Sony Releases Flurry of Nine New Spots in Holiday Push

With the release of nine 30-second spots from TBWA\Chiat\Day, Sony has kicked off an estimated $30 million holiday push for EyeToy, its new PlayStation 2 peripheral, and several game titles.

The EyeToy, a camera that integrates the player’s image into the interactive gamespace, arrives in stores this week following a July release in the U.K., where it has been a top seller. “EyeToy is one of those things that is complex to understand unless you are standing in front of it—and easy to get when you are,” said Jerry Gentile, creative director at the Playa del Rey, Calif., shop. “We wanted to get the idea out that there is a new type of gaming, a concept that changes the form.”

The two spots for EyeToy, which broke last week, parody the rubes of a mock Mayberry, replete with diner, barbershop and amber glow. In “Billy,” the town folk rush excitedly to a boy’s living room, shouting, “Billy’s on TV!” The crowd marvels at the EyeToy atop the TV, which has integrated Billy into a game on the screen.

In “Sheriff,” the local lawman notes the enthusiasm of girls admiring Billy and declares, pointing first to Billy, then to his onscreen image, “Now hold on here. If that’s Billy, who is that?” Both spots end with the PlayStation tag, “Live in your world. Play in ours.”

“Steven Spielberg was recently quoted as saying we would be seeing more ‘self-tailored’ entertainment,” said Carisa Bianchi, chief strategy officer. “This really fits the bill. Wanting to see yourself on TV works with the reality TV gestalt of entertainment.”

Four spots for the game “Ratchet & Clank” break this week, continuing a campaign showing teens reeking havoc in their backyards with gizmos from the game. Three ads use the home-video style of reality shows, with teens accidentally blowing up the neighbor’s backyard with the gravity bomb, using the tractor beam to haul in a tin can—and bringing a tumbling mobile home, satellite dish and garbage can along for the ride—and shooting off into space with the gravity boots. A fourth spot uses all game shots but the same tagline: “51 weapons and gadgets not fit for this world.”

Spots for the titles “NBA Shootout ’04” and “Socom 2” emphasize the remote gameplay capabilities via cyberspace proxies. “Our research has shown that men say, ‘My wife bags on me if I have to leave home to play games,’ ” said Bianchi. “So we communicate the online experience without leaving the house.”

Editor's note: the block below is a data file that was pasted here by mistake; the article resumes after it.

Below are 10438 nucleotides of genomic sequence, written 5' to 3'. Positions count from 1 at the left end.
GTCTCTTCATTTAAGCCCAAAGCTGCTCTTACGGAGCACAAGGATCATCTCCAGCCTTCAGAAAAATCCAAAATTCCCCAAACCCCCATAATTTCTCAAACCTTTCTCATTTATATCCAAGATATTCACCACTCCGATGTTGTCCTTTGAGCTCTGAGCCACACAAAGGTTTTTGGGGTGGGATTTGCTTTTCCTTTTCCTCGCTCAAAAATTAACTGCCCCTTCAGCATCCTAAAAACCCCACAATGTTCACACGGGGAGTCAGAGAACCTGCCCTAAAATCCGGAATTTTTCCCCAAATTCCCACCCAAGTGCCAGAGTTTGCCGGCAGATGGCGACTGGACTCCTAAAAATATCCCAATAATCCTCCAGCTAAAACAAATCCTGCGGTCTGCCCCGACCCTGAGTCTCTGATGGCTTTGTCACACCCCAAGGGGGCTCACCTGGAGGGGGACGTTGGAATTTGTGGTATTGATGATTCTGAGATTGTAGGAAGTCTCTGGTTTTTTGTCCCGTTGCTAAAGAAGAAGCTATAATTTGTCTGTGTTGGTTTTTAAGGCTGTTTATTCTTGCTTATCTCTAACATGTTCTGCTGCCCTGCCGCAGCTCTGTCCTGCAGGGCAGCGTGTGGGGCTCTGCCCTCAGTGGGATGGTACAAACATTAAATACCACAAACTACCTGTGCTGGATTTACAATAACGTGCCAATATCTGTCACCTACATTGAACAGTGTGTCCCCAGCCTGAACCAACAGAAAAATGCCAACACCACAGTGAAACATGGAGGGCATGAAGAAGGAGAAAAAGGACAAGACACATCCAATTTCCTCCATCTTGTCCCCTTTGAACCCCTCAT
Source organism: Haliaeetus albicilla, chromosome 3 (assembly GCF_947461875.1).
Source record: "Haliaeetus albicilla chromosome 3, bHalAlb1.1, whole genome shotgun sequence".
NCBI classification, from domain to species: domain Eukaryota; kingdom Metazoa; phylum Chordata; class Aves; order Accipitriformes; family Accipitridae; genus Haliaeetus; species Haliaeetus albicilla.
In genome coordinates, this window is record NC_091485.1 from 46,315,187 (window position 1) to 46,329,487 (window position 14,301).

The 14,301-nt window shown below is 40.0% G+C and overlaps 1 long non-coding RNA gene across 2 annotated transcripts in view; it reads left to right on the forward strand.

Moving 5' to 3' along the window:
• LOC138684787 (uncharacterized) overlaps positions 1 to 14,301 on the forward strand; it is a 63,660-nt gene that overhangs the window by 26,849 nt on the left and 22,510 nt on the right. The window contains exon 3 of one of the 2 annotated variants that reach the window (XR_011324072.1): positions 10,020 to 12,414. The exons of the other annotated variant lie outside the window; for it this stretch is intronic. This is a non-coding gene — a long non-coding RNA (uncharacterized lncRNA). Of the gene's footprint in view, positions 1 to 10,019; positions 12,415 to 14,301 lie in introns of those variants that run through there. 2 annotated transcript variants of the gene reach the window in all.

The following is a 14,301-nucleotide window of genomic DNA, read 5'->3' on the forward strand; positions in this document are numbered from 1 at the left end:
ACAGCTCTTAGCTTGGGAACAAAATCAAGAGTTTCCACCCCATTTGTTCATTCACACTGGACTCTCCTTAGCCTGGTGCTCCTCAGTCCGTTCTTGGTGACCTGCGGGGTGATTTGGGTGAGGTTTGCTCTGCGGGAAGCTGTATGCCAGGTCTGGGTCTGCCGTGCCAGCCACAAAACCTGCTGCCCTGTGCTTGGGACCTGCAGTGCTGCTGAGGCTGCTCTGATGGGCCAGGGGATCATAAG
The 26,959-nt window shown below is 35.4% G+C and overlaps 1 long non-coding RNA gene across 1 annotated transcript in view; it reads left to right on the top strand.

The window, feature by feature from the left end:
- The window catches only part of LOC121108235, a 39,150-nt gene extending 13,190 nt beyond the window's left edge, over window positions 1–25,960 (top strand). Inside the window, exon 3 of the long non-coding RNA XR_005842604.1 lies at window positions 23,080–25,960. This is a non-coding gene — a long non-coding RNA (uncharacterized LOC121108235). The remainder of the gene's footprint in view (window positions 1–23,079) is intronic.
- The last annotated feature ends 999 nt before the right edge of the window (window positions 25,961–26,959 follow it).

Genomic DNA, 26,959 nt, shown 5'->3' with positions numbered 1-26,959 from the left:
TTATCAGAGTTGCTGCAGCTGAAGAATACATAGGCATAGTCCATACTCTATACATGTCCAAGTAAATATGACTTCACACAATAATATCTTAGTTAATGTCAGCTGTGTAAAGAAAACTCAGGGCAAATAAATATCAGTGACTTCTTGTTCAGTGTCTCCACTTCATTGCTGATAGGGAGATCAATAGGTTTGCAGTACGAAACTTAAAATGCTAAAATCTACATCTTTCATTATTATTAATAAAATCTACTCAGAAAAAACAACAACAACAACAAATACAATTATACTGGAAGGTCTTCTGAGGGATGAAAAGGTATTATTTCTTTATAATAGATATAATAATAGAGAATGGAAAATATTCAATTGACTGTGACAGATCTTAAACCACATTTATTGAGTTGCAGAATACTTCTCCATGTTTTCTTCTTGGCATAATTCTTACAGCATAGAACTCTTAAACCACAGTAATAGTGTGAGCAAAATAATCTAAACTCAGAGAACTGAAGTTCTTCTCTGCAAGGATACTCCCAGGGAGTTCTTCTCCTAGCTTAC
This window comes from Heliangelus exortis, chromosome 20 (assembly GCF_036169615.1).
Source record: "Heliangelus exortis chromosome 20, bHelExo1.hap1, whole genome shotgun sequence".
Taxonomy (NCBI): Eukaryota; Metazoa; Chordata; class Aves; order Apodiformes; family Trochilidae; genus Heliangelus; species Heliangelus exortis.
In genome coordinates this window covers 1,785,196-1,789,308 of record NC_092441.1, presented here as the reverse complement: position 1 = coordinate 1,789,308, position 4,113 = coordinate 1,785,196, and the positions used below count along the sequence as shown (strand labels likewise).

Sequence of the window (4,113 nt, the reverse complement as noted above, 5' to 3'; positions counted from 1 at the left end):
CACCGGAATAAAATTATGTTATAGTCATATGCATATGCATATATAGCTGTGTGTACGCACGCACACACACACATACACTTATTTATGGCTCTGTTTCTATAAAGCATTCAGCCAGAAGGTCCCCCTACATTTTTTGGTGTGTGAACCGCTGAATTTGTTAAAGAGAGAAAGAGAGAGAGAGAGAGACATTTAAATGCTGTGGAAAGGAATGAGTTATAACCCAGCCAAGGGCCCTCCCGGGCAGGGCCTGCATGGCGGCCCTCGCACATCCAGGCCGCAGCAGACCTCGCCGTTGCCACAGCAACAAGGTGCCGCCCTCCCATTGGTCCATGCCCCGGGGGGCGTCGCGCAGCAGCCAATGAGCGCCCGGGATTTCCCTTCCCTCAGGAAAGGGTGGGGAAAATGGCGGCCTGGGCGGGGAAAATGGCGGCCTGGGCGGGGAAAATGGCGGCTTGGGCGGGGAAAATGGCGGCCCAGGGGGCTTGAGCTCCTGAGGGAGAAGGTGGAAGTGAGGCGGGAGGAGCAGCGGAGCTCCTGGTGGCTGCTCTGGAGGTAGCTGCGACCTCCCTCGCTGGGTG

The Socom ad, directed by Kinka Usher, combines two teen fantasies. A pudgy guy, a slacker and military-fit teens in their respective homes play online as teams, each with a war-movie-inspired moniker. One takes out a teammate with friendly fire, then loses the battle because he’s transfixed by bikini-clad women at the pool outside his apartment window.

In “One on One,” two NBA players on two separate courts seem to play by themselves, yet the soundtrack suggests a contest. The spot cuts to two game players, each in his own luxurious home, headsets on, controls in hand. “You can’t handle this, G.P.,” says one. “Yeah, whatever, Ray,” says the loser. The voiceover says the game “lets you play online with other hoops fans, no matter where they are.”

PlayStation is well ahead of Microsoft’s Xbox and Nintendo’s Game Cube as a game platform, with estimated 2003 sales of $2.6 billion, vs. $975 million for Xbox and $775 million for Game Cube, according to IDG Entertainment.

In fourth quarter 2002, Nintendo led ad spending with $40 million, followed by Sony with $30 million on videogame titles alone, Electronic Arts ($35 million), Infogrames ($20 million-plus), Sega ($14 million) and Microsoft Xbox ($12 million), according to Nielsen Monitor-Plus.